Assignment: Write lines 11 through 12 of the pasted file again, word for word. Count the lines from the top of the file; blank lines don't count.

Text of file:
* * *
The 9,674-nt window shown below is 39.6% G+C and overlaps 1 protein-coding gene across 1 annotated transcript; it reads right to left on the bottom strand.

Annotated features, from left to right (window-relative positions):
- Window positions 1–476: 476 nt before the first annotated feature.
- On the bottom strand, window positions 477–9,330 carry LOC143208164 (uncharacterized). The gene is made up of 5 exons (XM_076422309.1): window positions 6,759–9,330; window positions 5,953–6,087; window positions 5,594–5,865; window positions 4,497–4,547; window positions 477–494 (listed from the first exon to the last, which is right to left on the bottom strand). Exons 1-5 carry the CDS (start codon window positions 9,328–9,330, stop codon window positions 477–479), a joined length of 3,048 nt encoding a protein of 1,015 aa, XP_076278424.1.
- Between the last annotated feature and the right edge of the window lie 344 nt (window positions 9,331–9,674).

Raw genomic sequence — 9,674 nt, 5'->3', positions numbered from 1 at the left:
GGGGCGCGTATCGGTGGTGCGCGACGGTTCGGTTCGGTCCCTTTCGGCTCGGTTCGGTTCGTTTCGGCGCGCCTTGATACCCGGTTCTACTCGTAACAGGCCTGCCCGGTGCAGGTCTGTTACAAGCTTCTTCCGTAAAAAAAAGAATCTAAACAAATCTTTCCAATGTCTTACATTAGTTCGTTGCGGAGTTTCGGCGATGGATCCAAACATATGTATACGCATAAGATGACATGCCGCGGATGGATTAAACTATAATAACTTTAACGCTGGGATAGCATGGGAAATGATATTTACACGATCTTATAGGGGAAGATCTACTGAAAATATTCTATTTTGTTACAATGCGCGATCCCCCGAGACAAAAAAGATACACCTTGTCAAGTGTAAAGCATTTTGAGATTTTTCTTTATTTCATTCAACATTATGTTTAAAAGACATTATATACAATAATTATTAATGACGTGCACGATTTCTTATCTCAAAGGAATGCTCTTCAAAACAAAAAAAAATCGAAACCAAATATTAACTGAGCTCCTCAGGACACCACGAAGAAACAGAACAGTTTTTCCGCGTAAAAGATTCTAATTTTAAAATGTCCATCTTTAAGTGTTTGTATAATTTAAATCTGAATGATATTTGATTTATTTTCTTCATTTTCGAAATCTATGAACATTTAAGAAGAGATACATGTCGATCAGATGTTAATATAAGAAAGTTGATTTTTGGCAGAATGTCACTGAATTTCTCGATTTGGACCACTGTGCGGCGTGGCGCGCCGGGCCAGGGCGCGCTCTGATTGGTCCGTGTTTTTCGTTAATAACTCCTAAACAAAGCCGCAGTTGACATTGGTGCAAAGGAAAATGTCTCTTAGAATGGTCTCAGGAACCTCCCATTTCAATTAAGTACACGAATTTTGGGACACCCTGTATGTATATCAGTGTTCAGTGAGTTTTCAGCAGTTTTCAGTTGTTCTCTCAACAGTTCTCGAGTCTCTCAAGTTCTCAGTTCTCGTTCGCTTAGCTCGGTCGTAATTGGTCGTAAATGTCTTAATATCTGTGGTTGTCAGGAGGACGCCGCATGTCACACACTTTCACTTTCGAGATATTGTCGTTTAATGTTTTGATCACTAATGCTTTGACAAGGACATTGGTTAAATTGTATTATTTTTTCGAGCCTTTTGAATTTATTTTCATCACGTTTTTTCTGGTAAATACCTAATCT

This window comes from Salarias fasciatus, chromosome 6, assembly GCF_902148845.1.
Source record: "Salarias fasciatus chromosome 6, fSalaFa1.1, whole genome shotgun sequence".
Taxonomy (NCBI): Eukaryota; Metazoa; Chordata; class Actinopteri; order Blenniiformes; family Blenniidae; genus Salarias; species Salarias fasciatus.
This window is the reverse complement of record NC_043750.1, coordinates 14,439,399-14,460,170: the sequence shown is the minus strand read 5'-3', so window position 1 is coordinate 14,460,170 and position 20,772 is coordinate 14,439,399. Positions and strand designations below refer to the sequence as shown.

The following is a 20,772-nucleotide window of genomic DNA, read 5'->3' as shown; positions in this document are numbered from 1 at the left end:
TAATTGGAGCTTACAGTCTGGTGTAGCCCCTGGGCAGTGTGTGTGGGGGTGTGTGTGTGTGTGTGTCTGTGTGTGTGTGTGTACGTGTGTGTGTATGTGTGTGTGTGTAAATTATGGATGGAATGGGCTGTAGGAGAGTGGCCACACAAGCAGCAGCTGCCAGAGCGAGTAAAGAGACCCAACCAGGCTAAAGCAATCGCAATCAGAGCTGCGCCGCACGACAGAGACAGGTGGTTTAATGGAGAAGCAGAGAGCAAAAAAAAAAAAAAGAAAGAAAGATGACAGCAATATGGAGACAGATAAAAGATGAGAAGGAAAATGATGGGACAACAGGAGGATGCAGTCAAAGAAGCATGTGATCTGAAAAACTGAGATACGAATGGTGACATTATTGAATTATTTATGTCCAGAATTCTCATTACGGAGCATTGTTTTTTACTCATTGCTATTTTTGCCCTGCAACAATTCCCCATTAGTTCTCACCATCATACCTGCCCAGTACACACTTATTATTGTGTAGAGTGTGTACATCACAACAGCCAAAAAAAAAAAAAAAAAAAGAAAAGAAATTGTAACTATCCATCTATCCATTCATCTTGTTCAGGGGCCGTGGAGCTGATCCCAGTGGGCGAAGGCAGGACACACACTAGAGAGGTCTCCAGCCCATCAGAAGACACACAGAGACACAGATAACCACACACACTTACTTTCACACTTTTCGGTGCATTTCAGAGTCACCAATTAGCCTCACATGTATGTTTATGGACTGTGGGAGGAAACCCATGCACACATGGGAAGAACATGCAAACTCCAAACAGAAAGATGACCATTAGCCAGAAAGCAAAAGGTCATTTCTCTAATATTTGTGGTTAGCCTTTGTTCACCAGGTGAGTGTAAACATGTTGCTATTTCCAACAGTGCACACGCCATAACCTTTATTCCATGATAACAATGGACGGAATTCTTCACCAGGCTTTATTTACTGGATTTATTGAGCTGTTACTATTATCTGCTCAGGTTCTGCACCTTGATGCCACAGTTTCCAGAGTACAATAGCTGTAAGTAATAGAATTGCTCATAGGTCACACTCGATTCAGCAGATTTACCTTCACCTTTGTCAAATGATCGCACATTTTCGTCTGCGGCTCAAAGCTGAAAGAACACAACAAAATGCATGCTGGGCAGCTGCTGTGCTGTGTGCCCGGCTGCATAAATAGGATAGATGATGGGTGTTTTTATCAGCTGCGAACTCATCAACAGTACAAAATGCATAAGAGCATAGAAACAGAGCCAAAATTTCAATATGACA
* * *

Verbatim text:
This window is the reverse complement of record NC_043750.1, coordinates 14,439,399-14,460,170: the sequence shown is the minus strand read 5'-3', so window position 1 is coordinate 14,460,170 and position 20,772 is coordinate 14,439,399. Positions and strand designations below refer to the sequence as shown.

The following is a 20,772-nucleotide window of genomic DNA, read 5'->3' as shown; positions in this document are numbered from 1 at the left end: